It may not be fair to say that Boxer dog eye problems are particularly common or worse yet, inevitable.
However they’re common enough for Boxer eyes and eye health to be a topic for discussion among the breed’s fans.
Before we start looking at the reasons why, let’s put this into perspective. Eye ulcers, one of the most common Boxer eye problems, only affects 5 percent of the Boxer population. Other serious eye conditions are even less common.
So, if you have a perfectly healthy Boxer, it’s quite likely to have healthy eyes that stay that way.
All the same, as a pet owner, it’s good to know what might go wrong, and in that spirit, we’ll look at all the things that might go wrong with a Boxer’s eyes.
Boxers And Eye Ulcers
Although Boxers are slightly more prone to eye ulcers than other breeds, they’re pretty common in elderly dogs of just about any breed.
Corneal ulcers don’t just crop up for no reason. They’re usually the result of an injury of some kind.
However, they can be the result of general weakening of the cornea known as epithelial dystrophy, and they could be a symptom of a glandular disorder like hypothyroidism or diabetes. Also, a condition known as “dry eye” could be to blame.
Boxers are somewhat prone to eye ulcers because of the short muzzles, big eyes, and an interest in everything that leads them to place their eyes in harm’s way.
You will notice that something is wrong with your dog because eye ulcers are painful. Your dog will have red, teary eyes, and may seem to squint.
Because that painful eye is bugging him, he will tend to rub it with his paws or against surfaces.
Needless to say, you shouldn’t (and probably wouldn’t) delay taking your dog to your local veterinarian. But can they do anything about the problem?
They certainly can! Rarely, eye ulcers require surgery. More often, a course of antibiotic eye drops will do the trick. Your veterinarian will also prescribe meds to combat pain. Very certainly, there’s no home remedy that will work.
Did you catch the problem fast enough for an ulcer not to have formed? That’s good news and you can congratulate yourself on spotting the issue before it could become worse.
An Unpigmented Third Eyelid Or Haw
Dogs have a third eyelid that covers the eye laterally. You shouldn’t usually see this at all, but when there isn’t enough pigment in the third eyelid, it can become inflamed and will be visible even when your Boxer’s eyes are open.
It’s not a problem that usually occurs in well-pigmented Boxers, and it certainly isn’t unique to the breed. White dogs, or dogs with a lot of white flashes are likeliest to have an unpigmented third eyelid.
Like any eye inflammation, it’s wise to have it checked out, but this problem is usually something you and your Boxer can live with quite easily.
A lot of sun exposure won’t suit a dog with an unpigmented third eyelid. Your dog won’t know why his eyes get irritated, so it will be up to you to keep your Boxer away from long exposure to harsh sunlight.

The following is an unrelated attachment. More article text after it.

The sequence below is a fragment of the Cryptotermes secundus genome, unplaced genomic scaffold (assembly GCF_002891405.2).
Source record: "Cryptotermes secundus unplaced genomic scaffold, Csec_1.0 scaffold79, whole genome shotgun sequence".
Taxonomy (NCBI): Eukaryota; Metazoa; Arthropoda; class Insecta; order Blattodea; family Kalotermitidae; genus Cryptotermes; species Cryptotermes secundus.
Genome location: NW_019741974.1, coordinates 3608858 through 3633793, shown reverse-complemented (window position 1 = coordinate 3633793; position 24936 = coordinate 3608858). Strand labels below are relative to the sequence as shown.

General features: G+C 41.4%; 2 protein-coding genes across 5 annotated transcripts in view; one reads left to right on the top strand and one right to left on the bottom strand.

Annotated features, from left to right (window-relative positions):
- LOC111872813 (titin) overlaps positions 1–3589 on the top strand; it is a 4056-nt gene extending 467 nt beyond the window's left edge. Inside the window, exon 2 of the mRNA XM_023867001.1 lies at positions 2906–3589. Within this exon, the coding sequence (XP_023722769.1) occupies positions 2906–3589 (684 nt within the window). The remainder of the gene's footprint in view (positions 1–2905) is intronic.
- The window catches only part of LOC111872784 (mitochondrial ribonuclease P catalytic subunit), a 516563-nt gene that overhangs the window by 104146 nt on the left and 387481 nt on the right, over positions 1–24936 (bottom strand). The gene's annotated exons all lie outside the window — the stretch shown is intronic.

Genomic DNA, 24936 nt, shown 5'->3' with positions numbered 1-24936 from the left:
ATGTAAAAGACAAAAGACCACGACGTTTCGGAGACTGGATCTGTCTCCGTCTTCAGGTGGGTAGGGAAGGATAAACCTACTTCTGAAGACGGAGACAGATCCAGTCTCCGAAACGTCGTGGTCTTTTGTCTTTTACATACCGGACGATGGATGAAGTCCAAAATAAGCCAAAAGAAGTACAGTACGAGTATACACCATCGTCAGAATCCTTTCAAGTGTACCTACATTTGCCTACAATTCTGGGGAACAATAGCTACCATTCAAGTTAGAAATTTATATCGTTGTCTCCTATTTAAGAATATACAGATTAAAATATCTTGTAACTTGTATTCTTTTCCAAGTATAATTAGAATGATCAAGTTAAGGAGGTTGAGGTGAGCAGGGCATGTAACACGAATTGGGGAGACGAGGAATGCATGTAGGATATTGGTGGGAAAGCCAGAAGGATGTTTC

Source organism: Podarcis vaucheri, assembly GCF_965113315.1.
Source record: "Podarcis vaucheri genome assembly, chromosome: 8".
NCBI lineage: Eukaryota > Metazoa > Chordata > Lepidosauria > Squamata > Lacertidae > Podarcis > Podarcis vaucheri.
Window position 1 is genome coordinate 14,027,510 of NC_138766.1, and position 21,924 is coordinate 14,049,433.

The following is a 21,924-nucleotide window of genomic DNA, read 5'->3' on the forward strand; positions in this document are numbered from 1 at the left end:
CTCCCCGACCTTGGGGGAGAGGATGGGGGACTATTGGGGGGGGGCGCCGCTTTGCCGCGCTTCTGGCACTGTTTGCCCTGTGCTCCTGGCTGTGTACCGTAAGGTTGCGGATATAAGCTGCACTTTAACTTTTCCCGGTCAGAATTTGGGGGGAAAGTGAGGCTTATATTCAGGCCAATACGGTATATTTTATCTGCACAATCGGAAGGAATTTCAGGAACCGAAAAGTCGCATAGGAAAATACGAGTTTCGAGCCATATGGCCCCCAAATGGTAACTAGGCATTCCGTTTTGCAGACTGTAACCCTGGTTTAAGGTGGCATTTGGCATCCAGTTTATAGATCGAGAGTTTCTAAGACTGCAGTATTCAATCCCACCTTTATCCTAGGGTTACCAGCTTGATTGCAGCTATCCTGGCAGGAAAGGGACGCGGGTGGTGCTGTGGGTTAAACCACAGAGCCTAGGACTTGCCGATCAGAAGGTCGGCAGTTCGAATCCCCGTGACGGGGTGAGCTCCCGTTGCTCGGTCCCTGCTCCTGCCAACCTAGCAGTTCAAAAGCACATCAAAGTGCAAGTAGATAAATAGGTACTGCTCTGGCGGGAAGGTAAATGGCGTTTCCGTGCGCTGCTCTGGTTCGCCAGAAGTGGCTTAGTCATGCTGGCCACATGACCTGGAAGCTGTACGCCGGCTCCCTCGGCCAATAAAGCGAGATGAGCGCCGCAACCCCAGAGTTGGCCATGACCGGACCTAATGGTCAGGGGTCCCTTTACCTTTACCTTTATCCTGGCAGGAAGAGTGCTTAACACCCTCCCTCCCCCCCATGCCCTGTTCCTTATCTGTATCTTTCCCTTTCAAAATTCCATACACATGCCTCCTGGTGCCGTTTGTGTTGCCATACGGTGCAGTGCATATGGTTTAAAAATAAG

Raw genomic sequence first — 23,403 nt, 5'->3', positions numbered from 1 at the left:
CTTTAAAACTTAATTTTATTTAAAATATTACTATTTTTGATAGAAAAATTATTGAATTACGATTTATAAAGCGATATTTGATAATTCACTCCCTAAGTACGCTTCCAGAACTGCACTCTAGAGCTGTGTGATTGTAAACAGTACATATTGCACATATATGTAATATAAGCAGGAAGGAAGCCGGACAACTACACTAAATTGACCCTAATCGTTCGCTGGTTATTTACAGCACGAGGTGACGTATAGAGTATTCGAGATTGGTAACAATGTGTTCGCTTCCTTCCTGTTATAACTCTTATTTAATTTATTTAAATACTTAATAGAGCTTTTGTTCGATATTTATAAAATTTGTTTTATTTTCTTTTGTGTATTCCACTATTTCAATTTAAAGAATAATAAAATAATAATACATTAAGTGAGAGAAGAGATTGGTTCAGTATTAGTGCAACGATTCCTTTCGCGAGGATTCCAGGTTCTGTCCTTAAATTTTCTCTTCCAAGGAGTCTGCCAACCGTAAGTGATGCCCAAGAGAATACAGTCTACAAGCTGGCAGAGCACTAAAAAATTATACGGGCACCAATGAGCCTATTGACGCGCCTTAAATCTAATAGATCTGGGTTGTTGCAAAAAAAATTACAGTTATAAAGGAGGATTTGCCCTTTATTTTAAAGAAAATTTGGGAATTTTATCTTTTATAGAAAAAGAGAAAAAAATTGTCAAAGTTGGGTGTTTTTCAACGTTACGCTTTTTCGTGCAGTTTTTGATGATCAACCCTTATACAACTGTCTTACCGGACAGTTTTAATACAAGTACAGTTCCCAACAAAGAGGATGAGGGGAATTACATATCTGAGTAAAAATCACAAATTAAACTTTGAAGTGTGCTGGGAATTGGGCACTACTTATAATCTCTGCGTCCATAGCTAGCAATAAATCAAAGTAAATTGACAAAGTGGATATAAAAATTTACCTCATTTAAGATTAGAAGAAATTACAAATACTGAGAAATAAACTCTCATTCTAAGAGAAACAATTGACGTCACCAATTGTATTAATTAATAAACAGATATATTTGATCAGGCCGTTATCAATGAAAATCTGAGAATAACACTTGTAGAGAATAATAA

Your veterinarian will likely prescribe something to combat the inflammation, and you only need to use it when you see symptoms: a reddish third eyelid that doesn’t close properly, and some discharge from the affected eye are typical.
Cherry Eye In Boxers
Cherry eye is a relatively rare problem, and “flat-faced” or brachycephalic breeds are more prone to it than others.
Boxers aren’t the likeliest to get Cherry Eye. That “honor” goes to the Neapolitan Mastiff with the English Bulldog in second place.
All the same Boxers can get Cherry Eye, and it will be important to get treatment if your dog develops this condition.
Luckily, the symptoms are unmissable. It’s not the sort of thing that sneaks up on your dog. Instead, it’s patently obvious and not just a matter of your Boxer having red eyes. Here’s what happens.
In Cherry Eye, the third eyelid’s gland moves out of position, covering all or part of your dog’s eyes. The prolapsed gland appears red and swollen, hence the comparison to cherries.
In the past, veterinarians would have to remove the third eyelid in surgery, but that is rarely necessary these days.
That’s a good thing, because without the third eyelid and its gland, your Boxer would need to get eye drops every day to prevent his eyes from drying out.
Cherry Eye treatments are generally successful, with 82 percent of Boxers treated for Cherry Eye never experiencing the problem again.
Boxers And Dry Eye
Any dog can develop Dry Eye, and Boxers don’t top the list of breeds prone to this condition, but if they do get it, it must be treated.
It may not sound like something terribly serious, but Dry Eye leads to all kinds of other eye problems.
Worst of all, Dry Eye can be difficult to spot. Even veterinarians might treat the consequences of Dry Eye without realizing that your dog has Dry Eye.
As you can tell from the name, Dry Eye occurs when there isn’t enough tear fluid to lubricate the eyes. Your dog may tend to blink a lot or tend to rub his eyes, and you might notice redness.